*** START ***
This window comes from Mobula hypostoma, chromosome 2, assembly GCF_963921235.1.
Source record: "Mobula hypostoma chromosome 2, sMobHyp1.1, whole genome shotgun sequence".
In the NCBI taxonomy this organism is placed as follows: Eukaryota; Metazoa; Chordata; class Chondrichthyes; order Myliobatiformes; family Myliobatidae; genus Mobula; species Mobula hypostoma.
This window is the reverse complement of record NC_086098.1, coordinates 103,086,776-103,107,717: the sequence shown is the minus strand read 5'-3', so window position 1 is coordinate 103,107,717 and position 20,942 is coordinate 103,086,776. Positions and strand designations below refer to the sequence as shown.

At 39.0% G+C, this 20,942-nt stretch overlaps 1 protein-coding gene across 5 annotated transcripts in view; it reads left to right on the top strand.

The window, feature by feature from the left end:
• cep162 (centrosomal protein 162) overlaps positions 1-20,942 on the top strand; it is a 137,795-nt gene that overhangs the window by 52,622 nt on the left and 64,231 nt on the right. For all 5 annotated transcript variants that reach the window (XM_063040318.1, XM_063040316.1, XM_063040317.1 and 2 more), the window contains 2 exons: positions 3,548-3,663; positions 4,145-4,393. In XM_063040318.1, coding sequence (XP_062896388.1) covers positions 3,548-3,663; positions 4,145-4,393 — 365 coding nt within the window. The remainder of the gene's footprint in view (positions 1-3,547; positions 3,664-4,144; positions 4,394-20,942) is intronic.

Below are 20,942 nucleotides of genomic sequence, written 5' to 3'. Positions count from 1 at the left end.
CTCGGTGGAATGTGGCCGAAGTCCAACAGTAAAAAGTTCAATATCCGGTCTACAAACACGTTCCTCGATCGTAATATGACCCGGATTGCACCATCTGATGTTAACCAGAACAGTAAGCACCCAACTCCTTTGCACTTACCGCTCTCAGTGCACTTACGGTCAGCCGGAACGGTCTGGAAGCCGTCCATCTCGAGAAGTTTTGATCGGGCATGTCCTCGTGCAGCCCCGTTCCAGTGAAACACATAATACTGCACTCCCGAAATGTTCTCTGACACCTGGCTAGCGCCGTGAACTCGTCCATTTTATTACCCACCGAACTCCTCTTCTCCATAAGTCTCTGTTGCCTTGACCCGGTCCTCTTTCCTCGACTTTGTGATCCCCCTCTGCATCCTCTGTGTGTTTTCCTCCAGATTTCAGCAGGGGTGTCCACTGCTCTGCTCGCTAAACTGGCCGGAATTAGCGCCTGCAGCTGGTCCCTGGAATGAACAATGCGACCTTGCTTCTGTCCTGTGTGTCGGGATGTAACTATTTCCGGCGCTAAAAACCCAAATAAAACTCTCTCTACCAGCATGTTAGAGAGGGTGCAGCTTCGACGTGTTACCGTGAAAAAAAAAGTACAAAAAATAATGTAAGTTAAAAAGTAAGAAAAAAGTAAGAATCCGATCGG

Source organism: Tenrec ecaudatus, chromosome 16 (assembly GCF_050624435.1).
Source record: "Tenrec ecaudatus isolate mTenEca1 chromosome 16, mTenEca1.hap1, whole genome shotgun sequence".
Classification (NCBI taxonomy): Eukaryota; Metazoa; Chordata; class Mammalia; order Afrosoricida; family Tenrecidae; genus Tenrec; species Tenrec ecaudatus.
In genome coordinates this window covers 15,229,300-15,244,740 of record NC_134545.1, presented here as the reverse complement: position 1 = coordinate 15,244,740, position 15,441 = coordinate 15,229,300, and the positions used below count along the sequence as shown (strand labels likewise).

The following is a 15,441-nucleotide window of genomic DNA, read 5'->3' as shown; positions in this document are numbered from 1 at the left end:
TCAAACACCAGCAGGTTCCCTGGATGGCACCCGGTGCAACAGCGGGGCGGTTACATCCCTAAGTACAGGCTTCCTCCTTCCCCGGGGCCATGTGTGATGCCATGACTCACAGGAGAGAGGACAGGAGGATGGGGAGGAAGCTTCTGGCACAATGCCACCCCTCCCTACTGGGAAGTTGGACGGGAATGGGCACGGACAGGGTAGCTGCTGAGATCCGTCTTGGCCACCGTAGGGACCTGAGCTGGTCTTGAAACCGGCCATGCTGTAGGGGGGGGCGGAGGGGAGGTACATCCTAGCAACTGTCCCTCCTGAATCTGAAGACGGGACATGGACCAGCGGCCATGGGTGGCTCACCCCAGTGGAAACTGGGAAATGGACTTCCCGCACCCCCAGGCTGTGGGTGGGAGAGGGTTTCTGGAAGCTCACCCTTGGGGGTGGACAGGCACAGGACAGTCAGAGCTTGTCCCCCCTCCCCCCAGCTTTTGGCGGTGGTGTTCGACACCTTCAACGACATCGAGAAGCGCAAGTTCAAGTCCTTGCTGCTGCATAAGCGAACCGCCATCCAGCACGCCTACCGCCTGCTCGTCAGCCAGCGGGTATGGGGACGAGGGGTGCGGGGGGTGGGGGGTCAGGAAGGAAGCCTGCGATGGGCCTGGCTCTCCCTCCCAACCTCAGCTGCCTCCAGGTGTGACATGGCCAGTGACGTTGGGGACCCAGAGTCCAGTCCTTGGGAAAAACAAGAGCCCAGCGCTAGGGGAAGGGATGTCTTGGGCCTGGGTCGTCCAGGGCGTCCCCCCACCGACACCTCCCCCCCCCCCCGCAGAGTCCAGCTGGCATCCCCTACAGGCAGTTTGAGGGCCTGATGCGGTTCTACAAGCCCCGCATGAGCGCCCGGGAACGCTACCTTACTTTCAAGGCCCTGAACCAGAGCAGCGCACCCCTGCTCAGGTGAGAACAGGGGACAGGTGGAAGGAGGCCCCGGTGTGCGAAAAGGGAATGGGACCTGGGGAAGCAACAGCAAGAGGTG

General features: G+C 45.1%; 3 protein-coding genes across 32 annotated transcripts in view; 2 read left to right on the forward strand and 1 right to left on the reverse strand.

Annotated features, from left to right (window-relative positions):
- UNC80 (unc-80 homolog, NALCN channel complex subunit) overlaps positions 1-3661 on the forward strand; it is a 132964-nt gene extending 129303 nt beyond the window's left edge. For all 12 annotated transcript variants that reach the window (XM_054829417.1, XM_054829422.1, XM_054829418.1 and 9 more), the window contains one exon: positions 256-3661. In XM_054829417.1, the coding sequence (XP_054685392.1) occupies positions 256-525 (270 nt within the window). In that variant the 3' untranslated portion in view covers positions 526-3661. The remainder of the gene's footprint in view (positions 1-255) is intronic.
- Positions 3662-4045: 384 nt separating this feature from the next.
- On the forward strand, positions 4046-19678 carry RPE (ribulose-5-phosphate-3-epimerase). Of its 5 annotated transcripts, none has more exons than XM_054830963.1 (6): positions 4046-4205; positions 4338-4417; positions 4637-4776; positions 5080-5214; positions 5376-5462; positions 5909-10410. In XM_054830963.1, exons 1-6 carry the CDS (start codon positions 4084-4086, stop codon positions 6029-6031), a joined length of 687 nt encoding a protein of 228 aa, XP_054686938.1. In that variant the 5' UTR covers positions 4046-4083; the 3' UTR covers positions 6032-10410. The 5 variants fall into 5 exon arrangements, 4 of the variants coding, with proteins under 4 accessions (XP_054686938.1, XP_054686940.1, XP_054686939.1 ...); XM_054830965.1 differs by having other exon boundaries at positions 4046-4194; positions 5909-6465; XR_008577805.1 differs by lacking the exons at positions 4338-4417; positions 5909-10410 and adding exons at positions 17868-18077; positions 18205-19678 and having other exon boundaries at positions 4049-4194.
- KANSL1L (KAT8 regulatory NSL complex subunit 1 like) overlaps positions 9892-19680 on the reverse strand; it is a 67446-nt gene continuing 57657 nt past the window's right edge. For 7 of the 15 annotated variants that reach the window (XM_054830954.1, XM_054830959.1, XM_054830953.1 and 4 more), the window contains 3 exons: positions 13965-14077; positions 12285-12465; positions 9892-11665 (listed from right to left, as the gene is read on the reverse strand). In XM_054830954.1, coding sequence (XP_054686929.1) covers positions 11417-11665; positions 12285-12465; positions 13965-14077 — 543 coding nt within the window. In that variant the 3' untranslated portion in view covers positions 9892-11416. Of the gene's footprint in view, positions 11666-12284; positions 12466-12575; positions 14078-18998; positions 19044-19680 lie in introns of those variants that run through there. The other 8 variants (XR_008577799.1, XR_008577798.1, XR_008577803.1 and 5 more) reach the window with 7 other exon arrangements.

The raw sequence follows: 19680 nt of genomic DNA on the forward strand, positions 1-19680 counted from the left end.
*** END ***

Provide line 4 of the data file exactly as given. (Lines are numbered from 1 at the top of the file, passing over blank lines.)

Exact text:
This window is the reverse complement of record NC_086098.1, coordinates 103,086,776-103,107,717: the sequence shown is the minus strand read 5'-3', so window position 1 is coordinate 103,107,717 and position 20,942 is coordinate 103,086,776. Positions and strand designations below refer to the sequence as shown.